Álvaro Uribe forms the Democratic Center (CD), with the aim of washing out a candidate who is running for Santos in the 2014 elections.

May

Free Trade Agreement with USA

A controversial free trade agreement with the US comes into force. It is met by widespread protests from farmers, trade unionists and students. Authorities are closing the state universities and bus stations in Bogotá to try to stop protesters.

April

Ten prisoners released

Farc releases six police officers and four soldiers who have been held hostage since the late 1990s. However, the left-wing guerrillas still hold about 400-700 civilians.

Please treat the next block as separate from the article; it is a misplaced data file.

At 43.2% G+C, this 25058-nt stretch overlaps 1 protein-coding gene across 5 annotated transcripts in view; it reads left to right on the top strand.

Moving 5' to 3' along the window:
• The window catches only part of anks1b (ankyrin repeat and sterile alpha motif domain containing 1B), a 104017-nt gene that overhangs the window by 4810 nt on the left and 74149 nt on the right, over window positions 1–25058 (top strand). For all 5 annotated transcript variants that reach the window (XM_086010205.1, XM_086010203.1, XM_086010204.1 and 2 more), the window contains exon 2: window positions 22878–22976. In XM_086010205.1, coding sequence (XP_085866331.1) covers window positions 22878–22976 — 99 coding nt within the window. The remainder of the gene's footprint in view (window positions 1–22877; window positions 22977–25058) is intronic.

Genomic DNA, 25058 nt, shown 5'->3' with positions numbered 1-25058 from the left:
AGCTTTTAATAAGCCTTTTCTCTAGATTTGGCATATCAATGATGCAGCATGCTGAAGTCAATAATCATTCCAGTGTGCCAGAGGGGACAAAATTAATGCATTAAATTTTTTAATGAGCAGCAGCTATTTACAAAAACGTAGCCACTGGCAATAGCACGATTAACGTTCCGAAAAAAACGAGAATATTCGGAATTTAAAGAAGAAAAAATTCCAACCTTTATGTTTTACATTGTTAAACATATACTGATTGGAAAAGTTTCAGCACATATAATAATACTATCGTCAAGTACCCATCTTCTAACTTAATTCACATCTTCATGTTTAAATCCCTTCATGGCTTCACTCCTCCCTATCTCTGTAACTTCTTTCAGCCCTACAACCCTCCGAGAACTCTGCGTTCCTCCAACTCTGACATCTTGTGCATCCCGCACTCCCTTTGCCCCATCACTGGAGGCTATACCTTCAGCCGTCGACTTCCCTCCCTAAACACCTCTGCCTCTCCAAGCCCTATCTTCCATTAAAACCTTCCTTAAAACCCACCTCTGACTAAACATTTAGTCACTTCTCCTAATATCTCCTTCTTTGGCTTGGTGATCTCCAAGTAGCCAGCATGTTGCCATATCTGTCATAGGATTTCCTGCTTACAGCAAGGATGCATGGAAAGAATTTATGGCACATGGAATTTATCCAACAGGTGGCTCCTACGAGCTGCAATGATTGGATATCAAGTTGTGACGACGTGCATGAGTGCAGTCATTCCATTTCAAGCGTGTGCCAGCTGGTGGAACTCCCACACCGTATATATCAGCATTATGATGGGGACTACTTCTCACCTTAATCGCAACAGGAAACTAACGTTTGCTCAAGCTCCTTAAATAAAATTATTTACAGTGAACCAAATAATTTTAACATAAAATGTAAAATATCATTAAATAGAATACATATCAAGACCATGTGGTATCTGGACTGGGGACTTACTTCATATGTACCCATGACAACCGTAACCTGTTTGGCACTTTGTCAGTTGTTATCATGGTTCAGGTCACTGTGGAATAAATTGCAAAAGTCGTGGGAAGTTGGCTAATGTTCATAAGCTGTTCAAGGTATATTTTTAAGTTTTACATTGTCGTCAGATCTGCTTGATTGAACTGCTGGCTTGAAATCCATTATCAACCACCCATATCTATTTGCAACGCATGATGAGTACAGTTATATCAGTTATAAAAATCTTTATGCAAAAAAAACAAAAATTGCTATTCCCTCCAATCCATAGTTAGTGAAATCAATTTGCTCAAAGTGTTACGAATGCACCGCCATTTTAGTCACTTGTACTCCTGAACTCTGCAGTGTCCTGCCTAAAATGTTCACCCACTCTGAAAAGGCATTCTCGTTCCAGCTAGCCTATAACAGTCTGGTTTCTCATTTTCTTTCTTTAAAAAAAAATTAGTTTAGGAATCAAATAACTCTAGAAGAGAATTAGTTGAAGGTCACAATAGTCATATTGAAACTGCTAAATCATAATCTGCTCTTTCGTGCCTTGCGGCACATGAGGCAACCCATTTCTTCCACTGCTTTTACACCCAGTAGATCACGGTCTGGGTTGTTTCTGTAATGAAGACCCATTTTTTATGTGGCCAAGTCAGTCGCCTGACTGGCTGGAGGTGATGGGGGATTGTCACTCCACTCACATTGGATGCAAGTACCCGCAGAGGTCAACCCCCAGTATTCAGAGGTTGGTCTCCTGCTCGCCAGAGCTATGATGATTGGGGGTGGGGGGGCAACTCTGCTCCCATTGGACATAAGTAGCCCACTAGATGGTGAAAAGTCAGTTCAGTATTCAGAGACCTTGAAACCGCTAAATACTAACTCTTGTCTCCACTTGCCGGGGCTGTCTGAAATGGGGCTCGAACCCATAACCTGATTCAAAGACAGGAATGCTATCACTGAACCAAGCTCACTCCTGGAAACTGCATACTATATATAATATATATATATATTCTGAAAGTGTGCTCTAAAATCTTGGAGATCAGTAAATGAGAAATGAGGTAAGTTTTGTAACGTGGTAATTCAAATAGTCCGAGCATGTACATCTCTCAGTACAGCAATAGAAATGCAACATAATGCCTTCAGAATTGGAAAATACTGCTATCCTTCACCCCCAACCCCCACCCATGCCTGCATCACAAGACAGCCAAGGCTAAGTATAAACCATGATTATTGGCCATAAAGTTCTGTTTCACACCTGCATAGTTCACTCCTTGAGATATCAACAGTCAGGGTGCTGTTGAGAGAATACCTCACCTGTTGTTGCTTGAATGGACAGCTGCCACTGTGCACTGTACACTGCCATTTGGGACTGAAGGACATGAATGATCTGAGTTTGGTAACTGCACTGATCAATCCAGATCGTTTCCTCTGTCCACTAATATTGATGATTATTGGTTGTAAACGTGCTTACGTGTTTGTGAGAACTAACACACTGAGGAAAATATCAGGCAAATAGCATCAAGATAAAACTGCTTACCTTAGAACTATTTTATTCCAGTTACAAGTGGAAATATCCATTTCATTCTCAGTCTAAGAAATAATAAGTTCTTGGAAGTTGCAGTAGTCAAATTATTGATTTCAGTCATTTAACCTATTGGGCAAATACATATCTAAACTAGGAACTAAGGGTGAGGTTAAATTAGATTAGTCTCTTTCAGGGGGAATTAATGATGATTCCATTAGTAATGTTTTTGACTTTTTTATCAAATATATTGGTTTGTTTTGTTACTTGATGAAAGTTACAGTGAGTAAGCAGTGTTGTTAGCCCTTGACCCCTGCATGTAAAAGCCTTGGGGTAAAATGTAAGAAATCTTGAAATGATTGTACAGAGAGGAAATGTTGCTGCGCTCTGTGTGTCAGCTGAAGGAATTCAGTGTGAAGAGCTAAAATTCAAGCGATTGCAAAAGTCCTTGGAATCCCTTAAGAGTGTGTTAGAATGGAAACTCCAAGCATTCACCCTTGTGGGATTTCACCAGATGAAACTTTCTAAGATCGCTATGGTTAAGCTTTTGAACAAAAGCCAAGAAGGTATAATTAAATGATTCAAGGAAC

March

Many dead in guerrilla attacks and army attacks

Farc kills eleven soldiers in eastern Arauca region. The government army responds with attacks against guerrillas in Aruca and Meta, when 69 left rebels are killed. The month before, many civilians were killed in attacks on two police stations, attacks that Farc is believed to have been behind.

January

Santos rejects Farcin's invitation to dialogue

Farc's new leader Rodrigo Londoño opens talks with the government on privatization, the liberalization of the economy, democracy in a market economy and military issues. Assessors see the play as a sign that the Farc leader is hard pressed. But President Santos rejects the invitation, saying that Farc must show that the interest in peace is genuine before any deliberations can be held.